Lest We Forget Sehej Shergill
total of ten million soldiers killed, and a total of thirty-five million military personnelâ€™s and civilians who perished in total, World War I was one of the most destructive wars of all time. With brutal visual images of blood and slaughter, All Quiet on the Western Front, is an enthralling novel about the rugged lives of young soldiers in combat, and their struggles on the western front. Although it may be difficult for the average grade-eight student to read, All Quiet on the Western Front is a novel that captivates you with its rich and sophisticated vocabulary. Throughout the book there is constant action in the trenches and on the battlefields, which is appealing to reluctant male readers. Ironically enough, this book compliments the current curricular outcomes of grade eight language arts. With a storyline that encourages reluctant male readers to read, rich and sophisticated vocabulary that pulls the reader in and a connection to other grade-eight curricular outcomes, my captivating novel should be an addition to the grade-eight language arts curriculum. Published in December of 1928, All Quiet on the Western Front sold 2.5 million copies worldwide in twenty-five different languages in the first 18 months on the shelves. While the majority of modern novels are all wrapped up in mystical worlds and mythical characters, All Quiet on the Western Front explores the historical fiction genre using rich and sophisticated language. Not only is the book a historical thriller, it is also seen as a classic. Some qualities that define a classic novel is that it stands the test of time. Furthermore, a classic includes an artistic quality and covers strong themes such as life and death. The great war of 1914 was presumed to be the war to end all wars, though it only sparked a series of unfortunate events. And although the misery and torture has ended, Remarqueâ€™s evocation of the horrors of modern warfare has lost none of its force, as quoted in a review by The Times newspaper.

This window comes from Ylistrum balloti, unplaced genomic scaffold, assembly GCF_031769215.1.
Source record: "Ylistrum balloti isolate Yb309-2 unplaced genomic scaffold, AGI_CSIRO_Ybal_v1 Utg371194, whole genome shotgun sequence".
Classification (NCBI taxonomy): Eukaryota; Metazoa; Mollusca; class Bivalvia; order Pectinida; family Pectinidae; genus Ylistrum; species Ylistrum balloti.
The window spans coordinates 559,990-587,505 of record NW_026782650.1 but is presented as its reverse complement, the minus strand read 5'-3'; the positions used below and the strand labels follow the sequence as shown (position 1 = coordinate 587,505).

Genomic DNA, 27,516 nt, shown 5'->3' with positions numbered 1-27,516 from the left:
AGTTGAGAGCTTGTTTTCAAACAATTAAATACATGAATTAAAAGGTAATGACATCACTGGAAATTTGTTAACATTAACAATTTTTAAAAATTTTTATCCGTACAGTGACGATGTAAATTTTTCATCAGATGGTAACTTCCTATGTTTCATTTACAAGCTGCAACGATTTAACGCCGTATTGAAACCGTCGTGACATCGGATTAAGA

In order to piece together the present you must first understand the events of the past. My novel relates to the concept of worldview, which is key to the current grade 8 Social Studies curriculum. How we live today, how our societies operate all relate to particular worldviews. The origin of our modern day democratic society lies in our history. Should we not prioritize important studies of the past such as World War I, which altered global history substantially? And if it were not for the many allies fighting for their countries rights in this deadly war, would we be living the peaceful and fortunate life we do now? This statement clearly explains the importance this novel has in the current grade 8 curriculum.